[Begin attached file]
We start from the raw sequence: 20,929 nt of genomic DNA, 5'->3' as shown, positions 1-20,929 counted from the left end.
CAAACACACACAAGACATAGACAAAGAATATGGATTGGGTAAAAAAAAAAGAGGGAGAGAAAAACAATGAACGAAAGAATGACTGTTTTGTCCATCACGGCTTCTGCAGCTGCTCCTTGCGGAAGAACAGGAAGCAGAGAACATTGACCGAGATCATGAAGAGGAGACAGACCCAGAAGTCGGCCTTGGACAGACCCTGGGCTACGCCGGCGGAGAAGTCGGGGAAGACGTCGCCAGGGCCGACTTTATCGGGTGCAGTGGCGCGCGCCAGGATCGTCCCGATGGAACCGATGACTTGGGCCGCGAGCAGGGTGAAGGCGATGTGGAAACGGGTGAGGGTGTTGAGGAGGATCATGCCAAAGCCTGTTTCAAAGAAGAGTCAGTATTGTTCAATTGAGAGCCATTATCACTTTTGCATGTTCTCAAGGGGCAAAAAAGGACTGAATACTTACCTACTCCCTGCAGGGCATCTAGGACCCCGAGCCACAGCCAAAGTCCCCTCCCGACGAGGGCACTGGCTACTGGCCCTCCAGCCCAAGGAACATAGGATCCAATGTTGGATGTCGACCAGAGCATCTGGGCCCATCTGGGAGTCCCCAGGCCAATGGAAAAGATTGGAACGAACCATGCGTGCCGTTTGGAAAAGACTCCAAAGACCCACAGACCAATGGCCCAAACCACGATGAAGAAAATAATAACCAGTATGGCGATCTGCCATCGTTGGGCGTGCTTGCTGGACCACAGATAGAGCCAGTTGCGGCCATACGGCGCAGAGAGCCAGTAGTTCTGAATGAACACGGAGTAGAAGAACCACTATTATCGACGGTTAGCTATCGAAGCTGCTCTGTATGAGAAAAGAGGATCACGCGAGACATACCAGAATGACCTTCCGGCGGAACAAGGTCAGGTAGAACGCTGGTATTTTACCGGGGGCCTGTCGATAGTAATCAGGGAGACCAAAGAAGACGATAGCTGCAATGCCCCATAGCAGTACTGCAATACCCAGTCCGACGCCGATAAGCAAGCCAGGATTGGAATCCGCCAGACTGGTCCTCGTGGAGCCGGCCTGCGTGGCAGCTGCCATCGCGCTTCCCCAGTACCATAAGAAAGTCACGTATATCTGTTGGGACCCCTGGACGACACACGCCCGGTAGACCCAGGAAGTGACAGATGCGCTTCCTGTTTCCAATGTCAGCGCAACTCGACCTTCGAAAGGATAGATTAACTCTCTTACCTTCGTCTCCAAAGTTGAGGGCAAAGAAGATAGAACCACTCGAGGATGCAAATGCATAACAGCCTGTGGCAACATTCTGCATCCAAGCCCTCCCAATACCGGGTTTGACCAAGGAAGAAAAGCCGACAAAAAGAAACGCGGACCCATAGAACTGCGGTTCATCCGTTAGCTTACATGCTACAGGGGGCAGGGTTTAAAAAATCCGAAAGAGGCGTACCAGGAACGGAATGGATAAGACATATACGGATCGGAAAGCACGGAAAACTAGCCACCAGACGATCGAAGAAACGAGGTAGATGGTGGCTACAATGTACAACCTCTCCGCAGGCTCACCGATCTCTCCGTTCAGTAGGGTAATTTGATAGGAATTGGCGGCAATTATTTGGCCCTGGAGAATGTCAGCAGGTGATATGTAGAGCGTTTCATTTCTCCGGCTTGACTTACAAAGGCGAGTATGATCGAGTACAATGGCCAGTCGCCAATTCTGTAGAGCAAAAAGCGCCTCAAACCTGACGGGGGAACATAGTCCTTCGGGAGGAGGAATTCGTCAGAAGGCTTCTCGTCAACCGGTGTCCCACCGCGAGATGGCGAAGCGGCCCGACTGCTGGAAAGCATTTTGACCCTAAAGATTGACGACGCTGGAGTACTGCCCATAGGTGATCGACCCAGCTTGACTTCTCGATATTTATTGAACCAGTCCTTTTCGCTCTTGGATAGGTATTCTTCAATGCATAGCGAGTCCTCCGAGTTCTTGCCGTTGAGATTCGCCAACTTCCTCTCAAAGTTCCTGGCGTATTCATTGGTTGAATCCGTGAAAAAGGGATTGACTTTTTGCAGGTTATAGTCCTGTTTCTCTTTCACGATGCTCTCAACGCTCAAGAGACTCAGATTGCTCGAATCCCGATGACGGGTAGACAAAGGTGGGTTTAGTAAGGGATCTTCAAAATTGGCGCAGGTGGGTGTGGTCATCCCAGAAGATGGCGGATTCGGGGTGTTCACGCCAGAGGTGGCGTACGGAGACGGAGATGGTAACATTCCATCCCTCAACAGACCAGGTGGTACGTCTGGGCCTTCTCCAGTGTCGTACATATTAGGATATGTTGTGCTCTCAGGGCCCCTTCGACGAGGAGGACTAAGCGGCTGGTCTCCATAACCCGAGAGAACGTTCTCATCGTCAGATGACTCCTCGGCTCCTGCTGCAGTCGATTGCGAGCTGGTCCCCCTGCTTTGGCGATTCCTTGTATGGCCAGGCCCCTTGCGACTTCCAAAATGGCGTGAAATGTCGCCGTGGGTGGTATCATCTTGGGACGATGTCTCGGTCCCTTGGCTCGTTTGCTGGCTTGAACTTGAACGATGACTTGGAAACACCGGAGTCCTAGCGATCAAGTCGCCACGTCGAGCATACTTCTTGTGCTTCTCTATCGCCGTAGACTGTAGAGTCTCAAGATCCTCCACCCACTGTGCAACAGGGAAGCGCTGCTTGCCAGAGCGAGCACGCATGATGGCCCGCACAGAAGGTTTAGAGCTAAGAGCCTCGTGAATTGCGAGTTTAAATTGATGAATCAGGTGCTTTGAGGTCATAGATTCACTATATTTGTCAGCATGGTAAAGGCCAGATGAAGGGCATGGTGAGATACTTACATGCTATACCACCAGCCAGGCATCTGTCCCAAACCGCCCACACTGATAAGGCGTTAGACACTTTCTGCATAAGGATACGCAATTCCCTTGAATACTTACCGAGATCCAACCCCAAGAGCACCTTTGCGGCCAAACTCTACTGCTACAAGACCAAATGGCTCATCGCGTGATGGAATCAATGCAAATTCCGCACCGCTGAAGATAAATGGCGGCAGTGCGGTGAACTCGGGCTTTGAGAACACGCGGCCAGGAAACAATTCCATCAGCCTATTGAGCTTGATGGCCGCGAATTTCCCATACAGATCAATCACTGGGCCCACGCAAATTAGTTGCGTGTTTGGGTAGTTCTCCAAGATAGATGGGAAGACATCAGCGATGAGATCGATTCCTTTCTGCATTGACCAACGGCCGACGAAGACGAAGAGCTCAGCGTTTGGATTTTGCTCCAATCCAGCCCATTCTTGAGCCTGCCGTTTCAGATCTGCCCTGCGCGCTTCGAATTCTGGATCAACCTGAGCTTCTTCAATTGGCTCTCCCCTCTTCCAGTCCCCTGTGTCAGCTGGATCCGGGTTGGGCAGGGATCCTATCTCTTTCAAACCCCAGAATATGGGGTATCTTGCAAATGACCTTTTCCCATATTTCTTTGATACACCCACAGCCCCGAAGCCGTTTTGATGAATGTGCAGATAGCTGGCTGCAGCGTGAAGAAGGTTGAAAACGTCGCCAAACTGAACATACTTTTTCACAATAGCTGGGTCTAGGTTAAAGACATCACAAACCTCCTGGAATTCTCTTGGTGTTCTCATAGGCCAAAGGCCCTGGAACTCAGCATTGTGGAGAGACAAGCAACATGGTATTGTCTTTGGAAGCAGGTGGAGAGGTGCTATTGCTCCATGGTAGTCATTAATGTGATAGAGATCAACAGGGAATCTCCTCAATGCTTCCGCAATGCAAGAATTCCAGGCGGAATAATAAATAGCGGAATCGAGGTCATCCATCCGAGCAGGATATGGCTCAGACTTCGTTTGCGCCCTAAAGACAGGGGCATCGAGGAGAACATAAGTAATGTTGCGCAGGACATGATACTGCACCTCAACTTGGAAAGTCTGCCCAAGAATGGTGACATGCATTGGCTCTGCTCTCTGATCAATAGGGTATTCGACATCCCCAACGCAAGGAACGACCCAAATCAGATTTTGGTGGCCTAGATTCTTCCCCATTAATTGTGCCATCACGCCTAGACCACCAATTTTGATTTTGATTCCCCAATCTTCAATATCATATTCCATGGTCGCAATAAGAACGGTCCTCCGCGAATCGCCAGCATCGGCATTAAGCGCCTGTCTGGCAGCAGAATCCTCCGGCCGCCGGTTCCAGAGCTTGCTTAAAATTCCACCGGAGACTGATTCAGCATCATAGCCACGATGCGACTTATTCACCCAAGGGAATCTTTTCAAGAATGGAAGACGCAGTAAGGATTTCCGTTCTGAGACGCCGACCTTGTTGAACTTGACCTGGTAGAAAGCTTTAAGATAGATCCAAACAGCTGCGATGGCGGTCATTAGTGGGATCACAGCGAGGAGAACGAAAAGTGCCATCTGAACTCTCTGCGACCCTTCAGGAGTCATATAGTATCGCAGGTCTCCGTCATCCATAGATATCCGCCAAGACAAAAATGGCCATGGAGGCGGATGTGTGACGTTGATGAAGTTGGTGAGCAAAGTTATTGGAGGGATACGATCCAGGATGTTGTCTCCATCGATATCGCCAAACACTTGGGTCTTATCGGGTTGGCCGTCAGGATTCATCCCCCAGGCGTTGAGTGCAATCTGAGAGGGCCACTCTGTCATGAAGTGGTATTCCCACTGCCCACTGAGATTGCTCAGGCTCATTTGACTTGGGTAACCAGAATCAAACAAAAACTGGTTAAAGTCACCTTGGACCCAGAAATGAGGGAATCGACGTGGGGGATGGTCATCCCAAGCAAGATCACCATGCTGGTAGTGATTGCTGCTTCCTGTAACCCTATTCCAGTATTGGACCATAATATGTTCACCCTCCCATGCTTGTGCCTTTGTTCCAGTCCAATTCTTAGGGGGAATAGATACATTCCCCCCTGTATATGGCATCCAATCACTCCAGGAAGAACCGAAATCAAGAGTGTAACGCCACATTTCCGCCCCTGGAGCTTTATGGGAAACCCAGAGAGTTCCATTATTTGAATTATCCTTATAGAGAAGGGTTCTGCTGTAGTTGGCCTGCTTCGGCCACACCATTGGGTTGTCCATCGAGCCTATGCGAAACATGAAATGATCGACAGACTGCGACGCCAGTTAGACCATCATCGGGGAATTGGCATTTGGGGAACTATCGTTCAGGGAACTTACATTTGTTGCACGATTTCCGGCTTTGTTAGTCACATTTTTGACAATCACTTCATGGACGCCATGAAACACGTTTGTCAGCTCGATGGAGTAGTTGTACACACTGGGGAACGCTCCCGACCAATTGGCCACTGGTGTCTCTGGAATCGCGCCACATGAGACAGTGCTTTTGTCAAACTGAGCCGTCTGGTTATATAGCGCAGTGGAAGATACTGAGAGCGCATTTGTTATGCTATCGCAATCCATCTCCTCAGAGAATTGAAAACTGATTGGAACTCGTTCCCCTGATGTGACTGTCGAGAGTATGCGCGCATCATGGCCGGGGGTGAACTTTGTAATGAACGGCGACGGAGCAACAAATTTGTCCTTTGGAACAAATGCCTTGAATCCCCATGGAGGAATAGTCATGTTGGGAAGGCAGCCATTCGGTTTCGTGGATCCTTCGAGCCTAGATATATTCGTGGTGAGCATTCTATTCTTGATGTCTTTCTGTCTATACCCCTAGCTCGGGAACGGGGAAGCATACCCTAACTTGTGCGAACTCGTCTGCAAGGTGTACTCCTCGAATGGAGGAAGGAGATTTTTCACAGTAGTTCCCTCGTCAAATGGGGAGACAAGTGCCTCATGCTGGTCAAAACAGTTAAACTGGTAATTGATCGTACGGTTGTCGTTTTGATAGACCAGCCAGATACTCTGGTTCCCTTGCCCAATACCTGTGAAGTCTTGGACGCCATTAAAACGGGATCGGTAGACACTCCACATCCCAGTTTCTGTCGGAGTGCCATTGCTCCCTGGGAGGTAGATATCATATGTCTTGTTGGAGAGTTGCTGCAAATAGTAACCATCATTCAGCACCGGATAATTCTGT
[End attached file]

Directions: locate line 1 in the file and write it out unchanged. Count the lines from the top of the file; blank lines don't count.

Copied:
We start from the raw sequence: 20,929 nt of genomic DNA, 5'->3' as shown, positions 1-20,929 counted from the left end.